With the above considerations in mind, it is reasonable to choose a desirable operating range for the ratio A/X (the electrode spacing over the apparent well-to-salt distance). The limits of the range must of course be somewhat arbitrary, but the lower limit should be significantly larger than 0.25, say 0.50; and the upper limit should be smaller than 3.0, say 2.0. Now, if the ratio of the electrode spacing to the apparent well-to-salt distance is never to be larger than 2, nor smaller than 0.5, and if the apparent wcll-to-salt distance is unknown, it is necessary to make measurements with more than one pair of electrodes, and in fact a series of electrodes with successive spacings in geometric progression will produce this result, if each spacing is four times the next smaller spacing. Actually, it is reasonably convenient to use even smaller ratios between successive spacings, ratios of only 2.0 to

2.5. A convenient set of long spacings is, for example: 50, 100, 200, 500, 1000 and 200 feet.

There will now be described another embodiment of this invention illustrating a different way of handling at the surface the information from the logging sonde in the borehole, and also illustrating the handling of more than two long-spaced potentiahmcasuring (resistivitymeasuring) electrodes. For the purpose of this discussion it is convenient to assume A to be unity.

Refer now to FIGURE 3. In order to simplify the description, some of the separate information-processing units shown in FIGURES 1 have been combined into composite devices in FIGURE 3. For example, composite unit 75, shown merely as a three-terminal box, represents an entire collection of components such as those shown in the upper right hand corner of FIGURE 1: reciproeators 39, 59, and 67; amplifiers 57, 37, 63, and 69; potentiometers 58, 38, and and integrator 60. The previous description will be relied upon to indicate that a composite unit can accept two voltages representing (1) a present value of signal and (2) a previously recorded value of the same signal; and that the composite unit can give out a voltage representing the running harmonic average of the given signal between the given values.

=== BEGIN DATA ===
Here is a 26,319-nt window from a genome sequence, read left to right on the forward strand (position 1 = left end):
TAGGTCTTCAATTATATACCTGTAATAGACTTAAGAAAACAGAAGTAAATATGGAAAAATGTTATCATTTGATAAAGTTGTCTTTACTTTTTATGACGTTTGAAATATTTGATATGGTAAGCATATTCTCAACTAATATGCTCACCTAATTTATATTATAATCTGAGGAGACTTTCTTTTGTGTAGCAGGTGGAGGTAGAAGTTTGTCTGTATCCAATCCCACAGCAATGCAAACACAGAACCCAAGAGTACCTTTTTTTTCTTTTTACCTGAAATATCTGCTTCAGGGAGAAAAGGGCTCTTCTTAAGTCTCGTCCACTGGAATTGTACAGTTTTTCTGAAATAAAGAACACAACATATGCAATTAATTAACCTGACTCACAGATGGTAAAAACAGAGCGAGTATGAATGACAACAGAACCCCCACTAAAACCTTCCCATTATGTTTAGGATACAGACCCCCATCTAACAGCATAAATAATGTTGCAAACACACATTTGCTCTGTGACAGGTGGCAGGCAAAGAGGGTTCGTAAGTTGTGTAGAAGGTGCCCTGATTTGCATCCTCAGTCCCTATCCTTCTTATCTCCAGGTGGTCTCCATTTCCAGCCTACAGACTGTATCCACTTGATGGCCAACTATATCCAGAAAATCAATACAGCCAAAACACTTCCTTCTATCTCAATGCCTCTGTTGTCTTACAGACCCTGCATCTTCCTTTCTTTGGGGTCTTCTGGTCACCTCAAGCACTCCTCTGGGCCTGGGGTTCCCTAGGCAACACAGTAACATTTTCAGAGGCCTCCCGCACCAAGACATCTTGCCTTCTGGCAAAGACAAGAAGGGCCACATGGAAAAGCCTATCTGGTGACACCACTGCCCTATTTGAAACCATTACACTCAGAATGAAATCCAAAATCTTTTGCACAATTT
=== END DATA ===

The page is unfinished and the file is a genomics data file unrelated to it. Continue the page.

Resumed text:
Also, for purposes of simplification FIGURE 3 shows only three long-spaced resistivity values and one shortspaeed value being recorded. (As mentioned a few paragraphs above, a feasible practical arrangement may comprise six long-spaced values.) For illustrative purposes, the long spacing represented by FIGURE 3 are assumed to be 200, 500, and 1000 feet.

In FIGURE 3, the short-spaced resistivity signal is represented as issuing from an electrode in the well bore 10, over cable lead 76, through amplifier 77 to galvanometer 44, actuating pen 41 for recording the short-spaced resistivity curve 47 on chart 42. However, the shortspaced signal also proceeds through lead 78 to be recorded on magnetic drum 79. Drum 79 is of a type commonly used in computing and data processing equipment. Its surface can be magnetized, or erased, by ap propriate magnetic heads. In FIGURE 3, the drum is assumed to rotate in synchronism with the movement of the logging cable in the well (as did the chart in FIGURE 1), so that 180 rotation of the drum represents 1000 feet, 90 represents 500 feet, and 36 represents 200 feet.

In the same way that the short-spaced signal comes up lead 76, the ZOO-foot-spaced signal comes up lead 80, is fed through amplifier 81, and actuates galvanometer 82 and pen 83 to produce trace 84. The 500-foot-spaccd signal comes up.lead 86 to amplifier 87 and goes on to galvanometer 88, actuating pen 89 to record trace 90 on chart 42. The IOOO-foQt-spaced signal comes up lead 92 through amplifier 93 and goes on to galvanometer 94 to actuate pen 95 Three of the above-mentioned composite units are shown in FIGURE 3, each of them for the purpose of making a running average of the short-spaced signal to plot alongside its respective long-spaced curve. Composite unit is shown receiving the presently incoming short-spaced signal through lead 97, and also receiving the short-spaced signal that was recorded 1000 feet below the present depth, I around on the magnetic drum through lead 98. The present signal is added and the previous signal is subtracted in a running integration as described hereinbefore, and the resulting properly averaged value is fed out of composite unit 75 through lead 99 to galvanometer 100 to activate pen 101 for trace 102, the 1000-foot average of the short-spaced curve, for comparison with the actually measured 1000-foot curve 96.

In a similar manner the recorded short-spaced signal is read off the magnetic drum at the 90 position 103, representing a depth difference of 500 feet; the signal is fed through lead 104 to composite unit 105. Also into unit 105 goes the present signal through lead 97. Just as composite unit 75 gave out a running average over 1000 feet, so does composite unit 105 give a running average over 500 feet, and the value of this average is plotted on chart 42 as curve 106 by means of galvanometer 107 and pen 108.